To What Extent Does this Actually Work?

A ~150V battery pack was charged for several minutes with the system, and it appeared to regulate current fairly well. A longer test was not done because the battery pack was not fully protected with BMS (Cowboy Charging). There was not excessive current into the battery pack, but there was some ripple in the current (~0.5A), so the control system did not work perfectly, but it did seem to behave more like a current source than a voltage source. Additionally, the battery pack was made out of reused 18650 cells which may have had a higher than normal series resistance. This may have had an effect on the behavior of the control system.


The powertrain obviously starts with the engine. The engine is a Harbor Freight Preditor Series 212cc 6.5Hp. I suspect that the power rating may actually be lower based on the RPM and torque specs, but the system was only tested to several hundred watts max, so either way it is fine. The shaft of the engine is coupled to the shaft of the generator which is a Dayton 3N871 2Hp Motor. The three phases then go to the electrical powertrain shown below:

Because the generator is actually an induction motor, an excitation circuit is required for it to operate as a stand alone generator. This excitation circuit is the capacitor network shown connected to each incoming phase. The incoming phases then go into a three phase rectifier, which turns the AC voltage into a rectified DC. There is then an LC pi network which has the job of smoothing out this rectified DC. This is all that is needed to generate the DC voltage/current that is needed to charge the batteries. Additionally, for safety, there are isolation contactors, and a discharge circuit to bring the PI network capacitors down to a safe voltage when the system is not in operation. Also, there are voltage and current sensors to provide readings for the control system. These also have isolated low voltage circuitry.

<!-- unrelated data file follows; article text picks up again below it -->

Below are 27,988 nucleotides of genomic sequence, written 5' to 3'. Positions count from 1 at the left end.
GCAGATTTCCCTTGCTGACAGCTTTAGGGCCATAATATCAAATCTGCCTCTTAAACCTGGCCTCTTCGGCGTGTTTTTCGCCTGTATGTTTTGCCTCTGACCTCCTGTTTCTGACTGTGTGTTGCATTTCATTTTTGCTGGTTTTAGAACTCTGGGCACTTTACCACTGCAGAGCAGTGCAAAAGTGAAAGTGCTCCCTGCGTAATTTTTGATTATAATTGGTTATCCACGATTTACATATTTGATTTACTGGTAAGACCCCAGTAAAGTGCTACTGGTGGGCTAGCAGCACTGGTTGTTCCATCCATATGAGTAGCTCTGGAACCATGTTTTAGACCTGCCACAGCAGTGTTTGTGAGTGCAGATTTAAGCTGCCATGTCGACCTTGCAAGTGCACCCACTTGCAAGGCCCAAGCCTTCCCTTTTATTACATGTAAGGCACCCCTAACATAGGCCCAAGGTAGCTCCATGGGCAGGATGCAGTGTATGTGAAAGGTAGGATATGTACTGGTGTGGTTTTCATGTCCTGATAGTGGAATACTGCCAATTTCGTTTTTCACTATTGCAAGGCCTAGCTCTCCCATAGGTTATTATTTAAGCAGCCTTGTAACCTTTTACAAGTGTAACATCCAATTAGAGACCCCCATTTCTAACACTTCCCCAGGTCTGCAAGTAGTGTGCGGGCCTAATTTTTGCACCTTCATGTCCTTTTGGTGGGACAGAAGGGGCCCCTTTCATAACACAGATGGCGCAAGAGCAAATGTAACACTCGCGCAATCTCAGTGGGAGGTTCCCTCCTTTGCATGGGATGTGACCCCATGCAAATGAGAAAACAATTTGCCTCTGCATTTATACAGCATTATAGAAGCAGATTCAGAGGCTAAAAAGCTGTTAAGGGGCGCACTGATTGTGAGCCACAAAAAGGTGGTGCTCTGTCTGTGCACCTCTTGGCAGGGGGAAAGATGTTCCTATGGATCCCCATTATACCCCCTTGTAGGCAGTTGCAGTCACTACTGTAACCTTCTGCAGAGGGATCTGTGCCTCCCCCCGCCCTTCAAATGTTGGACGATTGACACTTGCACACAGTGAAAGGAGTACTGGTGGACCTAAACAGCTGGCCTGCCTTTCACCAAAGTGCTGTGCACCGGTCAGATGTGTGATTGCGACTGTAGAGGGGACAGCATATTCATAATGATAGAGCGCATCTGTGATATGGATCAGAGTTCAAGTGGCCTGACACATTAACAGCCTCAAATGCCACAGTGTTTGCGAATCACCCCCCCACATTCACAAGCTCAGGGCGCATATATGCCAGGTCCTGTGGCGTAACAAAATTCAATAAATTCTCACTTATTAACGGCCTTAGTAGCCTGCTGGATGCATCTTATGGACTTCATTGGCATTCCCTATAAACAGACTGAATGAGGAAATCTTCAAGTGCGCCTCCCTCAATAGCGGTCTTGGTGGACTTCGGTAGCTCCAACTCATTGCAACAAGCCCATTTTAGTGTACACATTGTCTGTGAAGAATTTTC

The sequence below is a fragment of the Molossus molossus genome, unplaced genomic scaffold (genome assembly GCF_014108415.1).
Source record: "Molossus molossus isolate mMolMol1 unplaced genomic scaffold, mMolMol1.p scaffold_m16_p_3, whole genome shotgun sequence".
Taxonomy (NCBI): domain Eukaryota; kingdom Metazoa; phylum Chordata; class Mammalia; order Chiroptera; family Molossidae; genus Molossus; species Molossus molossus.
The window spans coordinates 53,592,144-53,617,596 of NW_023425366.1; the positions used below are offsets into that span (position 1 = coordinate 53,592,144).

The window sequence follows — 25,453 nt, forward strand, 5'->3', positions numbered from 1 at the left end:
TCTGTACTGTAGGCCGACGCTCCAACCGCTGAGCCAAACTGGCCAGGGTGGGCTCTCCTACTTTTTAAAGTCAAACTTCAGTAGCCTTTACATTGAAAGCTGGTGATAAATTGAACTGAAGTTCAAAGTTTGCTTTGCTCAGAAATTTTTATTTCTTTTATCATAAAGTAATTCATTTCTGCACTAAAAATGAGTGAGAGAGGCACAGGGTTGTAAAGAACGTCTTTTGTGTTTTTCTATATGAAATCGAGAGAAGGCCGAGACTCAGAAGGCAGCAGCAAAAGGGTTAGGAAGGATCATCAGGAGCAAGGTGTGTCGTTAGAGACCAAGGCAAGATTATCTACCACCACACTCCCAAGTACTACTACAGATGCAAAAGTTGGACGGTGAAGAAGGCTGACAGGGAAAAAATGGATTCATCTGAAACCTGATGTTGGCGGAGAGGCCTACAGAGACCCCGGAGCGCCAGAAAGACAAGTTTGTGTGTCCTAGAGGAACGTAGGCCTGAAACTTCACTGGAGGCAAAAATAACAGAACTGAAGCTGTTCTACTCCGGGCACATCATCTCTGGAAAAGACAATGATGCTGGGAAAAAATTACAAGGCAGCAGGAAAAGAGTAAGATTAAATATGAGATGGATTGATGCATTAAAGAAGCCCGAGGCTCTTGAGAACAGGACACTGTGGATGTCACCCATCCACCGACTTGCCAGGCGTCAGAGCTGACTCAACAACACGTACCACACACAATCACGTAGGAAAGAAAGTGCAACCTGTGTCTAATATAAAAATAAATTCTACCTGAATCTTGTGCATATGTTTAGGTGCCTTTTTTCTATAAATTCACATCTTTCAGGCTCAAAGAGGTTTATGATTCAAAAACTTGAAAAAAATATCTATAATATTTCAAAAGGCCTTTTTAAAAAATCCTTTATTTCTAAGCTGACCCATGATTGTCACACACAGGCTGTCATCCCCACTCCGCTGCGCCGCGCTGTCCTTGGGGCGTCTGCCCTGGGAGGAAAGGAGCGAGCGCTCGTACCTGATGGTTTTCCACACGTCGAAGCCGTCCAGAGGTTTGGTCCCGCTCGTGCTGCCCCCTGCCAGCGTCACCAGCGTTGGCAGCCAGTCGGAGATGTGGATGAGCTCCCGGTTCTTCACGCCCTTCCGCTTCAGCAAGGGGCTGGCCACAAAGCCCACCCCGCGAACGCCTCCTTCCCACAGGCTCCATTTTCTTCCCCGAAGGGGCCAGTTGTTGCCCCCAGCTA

Low Voltage System

The low voltage system is shown above. It all revolves around the Arduino Nano, which is what facilitates the control system. The user operates the Arduino Nano, and in turn the entire charger, by sending serial commands from a connected computer. A servo motor, under the control of the Arduino Nano, is coupled to the throttle of the generator. This allows for control of the high voltage output, as voltage is proportional to RPM, and the throttle controls engine RPM. The actual control loop reads data from the current sensor (using the ADC), and adjusts the RPM accordingly based on a proportional controller, to try to hold a constant current.

In addition, there is a voltage sensor to terminate charging when the battery pack reaches a certain voltage. There is also an encoder to measure the shaft RPM, this helps facilitate voltage bring up and bring down, and detects when the engine has been turned on. Also shown is an interlock loop that opens the isolation relays given a variety of faults.